A hosts file is a local file used by Windows to retrieve an IP address for a domain name. This file takes priority over your specified DNS servers.

Since it is stored locally, it is an instant lookup for a Domain Name’s IP address. If you place all of the sites that you visit regularly in the hosts file, such as your mail server, etc. it will dramatically increase your internet speeds.

This prevents your computer from having to retrieve the IP address from your DNS server and saves you time.

The downside of using a hosts file, is that when an IP address changes on a domain name for some reason, the old IP address is still in the hosts file, and you will be unable to connect to that server.

TweakDUN solves this problem by giving you the Update IP option, and the Update All option for registered users.

Also in TweakDUN 2.2, you can Export and Import hosts files in the form of .twk files. You can then backup your hosts file, or trade hosts files with a friend.

Included in TweakDUN, is a sample.twk file that gives you examples of a few good domain names for your hosts file.

TweakDUN 2.2 now permits automatic importing of Netscape Bookmarks or Internet Explorer Favorites directly into the hosts file and will look up all the IP address for each entry automatically.

Please note that if you have a large folder of bookmarks or favorites, this can take quite a while (For my 1,800 bookmarks, it took about 15 minutes).

It will also take quite a while when you go to update them which should be done regularly.

Therefore, you may not want to include all your bookmarks in your hosts file, but only the most commonly visited ones.

You may wish to backup your full folder of bookmarks/favorites and then create a special edited one with just your commonly visited sites that you want in the hosts file before using the import feature.

Still not convinced? Well, read these compelling comments from TweakDUN users and Internet related technology professionals!

Overall, TweakDUN makes for a must-have client if you are the least bit interested in improving the speed of your ‘net connection… any and all modem users should definitely take advantage of the Internet optimization features offered by TweakDUN.
Forrest Stroud   Stroud’s CWS Apps

This is the easiest program I’ve seen for setting your MaxMTU.
Bob Cerelli’s Windows 95 Page

Do you have a dial-up connection to the Internet? Then stop reading and GO HERE NOW. I’m not kidding, gang. This will be the single most important thing you can do to speed up your already existing connection! Doubt it? Then try it.
Frank Vadala Virtual Sites Guide

Comparable to my DirectPC satellite connection. Test file D/L time cut from 15 minutes to 5! Web graphics are borderline instantaneous! Most valuable file that I have ever come across in 12 years experience.
E T Cochran <[email protected]>

w/OSR2.1 – easy to setup… Almost a 2X speedup, incredible!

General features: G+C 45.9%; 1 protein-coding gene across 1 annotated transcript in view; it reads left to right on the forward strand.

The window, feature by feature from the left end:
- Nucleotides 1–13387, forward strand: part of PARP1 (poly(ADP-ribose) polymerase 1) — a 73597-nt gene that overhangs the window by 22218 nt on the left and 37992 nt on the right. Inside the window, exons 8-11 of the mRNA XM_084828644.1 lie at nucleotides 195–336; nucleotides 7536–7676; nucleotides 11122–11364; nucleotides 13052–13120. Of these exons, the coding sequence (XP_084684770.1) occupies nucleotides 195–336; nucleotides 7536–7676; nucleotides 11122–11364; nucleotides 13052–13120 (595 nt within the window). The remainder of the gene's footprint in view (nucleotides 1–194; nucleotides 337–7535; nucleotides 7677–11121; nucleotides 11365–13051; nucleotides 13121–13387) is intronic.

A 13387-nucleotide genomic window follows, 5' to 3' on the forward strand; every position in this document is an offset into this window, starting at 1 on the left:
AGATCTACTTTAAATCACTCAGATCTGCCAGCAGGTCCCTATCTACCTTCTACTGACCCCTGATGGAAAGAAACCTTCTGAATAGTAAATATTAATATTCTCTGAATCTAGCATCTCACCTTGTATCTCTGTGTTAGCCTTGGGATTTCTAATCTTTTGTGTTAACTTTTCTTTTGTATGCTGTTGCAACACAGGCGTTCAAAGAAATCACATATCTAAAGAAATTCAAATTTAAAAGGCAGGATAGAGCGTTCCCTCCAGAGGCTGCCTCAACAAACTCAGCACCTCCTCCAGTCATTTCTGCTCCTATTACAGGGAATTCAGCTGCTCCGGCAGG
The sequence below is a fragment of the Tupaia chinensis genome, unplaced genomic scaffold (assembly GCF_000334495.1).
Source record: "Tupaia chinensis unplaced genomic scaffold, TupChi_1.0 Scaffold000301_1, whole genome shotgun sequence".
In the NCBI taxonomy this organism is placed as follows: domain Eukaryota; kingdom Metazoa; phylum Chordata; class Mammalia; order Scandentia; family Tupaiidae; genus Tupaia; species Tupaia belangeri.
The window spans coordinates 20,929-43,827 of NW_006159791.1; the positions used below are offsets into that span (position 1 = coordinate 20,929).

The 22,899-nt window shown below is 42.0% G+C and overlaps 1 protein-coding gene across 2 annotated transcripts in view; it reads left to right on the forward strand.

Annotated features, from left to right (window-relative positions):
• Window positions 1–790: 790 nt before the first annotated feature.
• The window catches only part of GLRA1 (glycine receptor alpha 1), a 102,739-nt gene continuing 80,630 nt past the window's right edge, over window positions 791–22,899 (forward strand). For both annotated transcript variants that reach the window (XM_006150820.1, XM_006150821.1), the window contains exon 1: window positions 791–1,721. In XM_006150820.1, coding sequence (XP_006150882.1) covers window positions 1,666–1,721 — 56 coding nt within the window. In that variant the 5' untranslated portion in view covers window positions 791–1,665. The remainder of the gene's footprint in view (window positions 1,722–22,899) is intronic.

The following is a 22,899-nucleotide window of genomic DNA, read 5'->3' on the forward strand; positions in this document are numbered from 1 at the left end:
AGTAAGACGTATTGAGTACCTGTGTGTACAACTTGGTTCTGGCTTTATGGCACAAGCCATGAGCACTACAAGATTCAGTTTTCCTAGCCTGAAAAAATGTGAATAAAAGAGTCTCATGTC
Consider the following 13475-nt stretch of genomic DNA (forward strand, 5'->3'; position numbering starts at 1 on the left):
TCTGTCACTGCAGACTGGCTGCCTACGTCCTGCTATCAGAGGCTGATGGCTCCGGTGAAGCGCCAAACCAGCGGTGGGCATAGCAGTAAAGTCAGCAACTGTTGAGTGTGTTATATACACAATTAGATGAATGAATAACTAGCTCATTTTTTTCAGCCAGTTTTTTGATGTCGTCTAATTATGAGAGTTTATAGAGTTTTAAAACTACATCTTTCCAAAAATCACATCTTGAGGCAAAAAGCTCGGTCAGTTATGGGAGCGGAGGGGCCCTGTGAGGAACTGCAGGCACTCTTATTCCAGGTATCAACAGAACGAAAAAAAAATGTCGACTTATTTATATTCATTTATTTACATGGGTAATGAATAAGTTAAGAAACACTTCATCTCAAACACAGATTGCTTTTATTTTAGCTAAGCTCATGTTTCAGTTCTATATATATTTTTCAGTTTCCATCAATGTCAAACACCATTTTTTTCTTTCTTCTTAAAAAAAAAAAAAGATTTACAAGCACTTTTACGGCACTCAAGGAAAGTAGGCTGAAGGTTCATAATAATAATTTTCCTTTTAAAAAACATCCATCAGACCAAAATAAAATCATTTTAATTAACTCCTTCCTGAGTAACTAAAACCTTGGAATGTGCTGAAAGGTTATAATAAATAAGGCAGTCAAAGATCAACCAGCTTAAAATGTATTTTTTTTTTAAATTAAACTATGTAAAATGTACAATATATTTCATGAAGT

Steven J. Ackerman <[email protected]>

Boost.. boost.. now my modem screaming at 5K/sec and sometimes even higher!! You guys are the coolest… our PC maniacs rate *****    [Indonesia]
Rendra <[email protected]>

The results are fantastic!!! It’s just amazing how much faster the connections are. Everyone should know about and have this amazing product.
Don Murphy <[email protected]>

I think my account is 2 to 4 times faster then it was before updating!!! [Netherlands]
Eric Oukes <[email protected]>

At first I just tried the MaxMtu settings for a few weeks and didn’t notice much of an improvement. I recently tried the RWIN, and ISDN changes and noticed a very significant speed improvement.
Douglas Roberts <[email protected]>

Thanks to your wonderful Supra Tip, I can achieve 46000 bps without fail!!!
Of course, at the same time I also have TweakDUN installed [Singapore]
Henrie Tang <[email protected]>

Outstanding. Nearly doubled my speed with MaxMTU alone – when I got the RWIN settings added, it got even faster. I have told every person I know with a computer about this page and ALL have achieved similar results. Thank you.
David Anderson <[email protected]>

Easy to set up. Results were utterly *stunning*!!! This is the single most useful tweak I’ve ever been given about any O/S ever!! Thanks *very* much. [UK]
Caroline Picking <[email protected]>

Can This Be Done Without Software?

Yes, if you are comfortable with using regedit.exe and modifying your registry settings, you can change the MTU setting yourself.

Tweakdun will do it for you, but understandably, many tweakers will want to delve right in and to it themselves. There are many sites that explain the process, is one of them.

Registration and Download

Registration is only $15 USD.

The vendor, Virtual Software, even offers a 100% money back guarantee if you aren’t satisfied with the results.

System Requirements:

  • Microsoft Windows 95, 95b (OSR2), NT 4.0 or Windows 98.
  • Microsoft VB5 Service Pack 3 Runtime Files (1.24MB) – Windows 95/NT4 only
    NOTE: These files are required for TweakDUN to run, but may already be installed on your system. If you are unsure then download and install these files first! Installing this latest version of the VB5 Runtime Files minimizes the potential for problems. Installing this service Pack is not necessary if you are running Windows 98.

Registration also entitles you to free future upgrades of version 2.x which may include other system tweaks for even more speed and efficiency with your dialup connection.

It also entitles you to limited free e-mail support if you have a question. Please note that your registration fee does not guarantee that these settings will improve your data transfer rates.

There are too many variables to guarantee it will work for everyone, but our survey response clearly indicates that the percentages are definitely in your favor.

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Written by Bobby

Bobby Lawson is a seasoned technology writer with over a decade of experience in the industry. He has written extensively on topics such as cybersecurity, cloud computing, and data analytics. His articles have been featured in several prominent publications, and he is known for his ability to distill complex technical concepts into easily digestible content.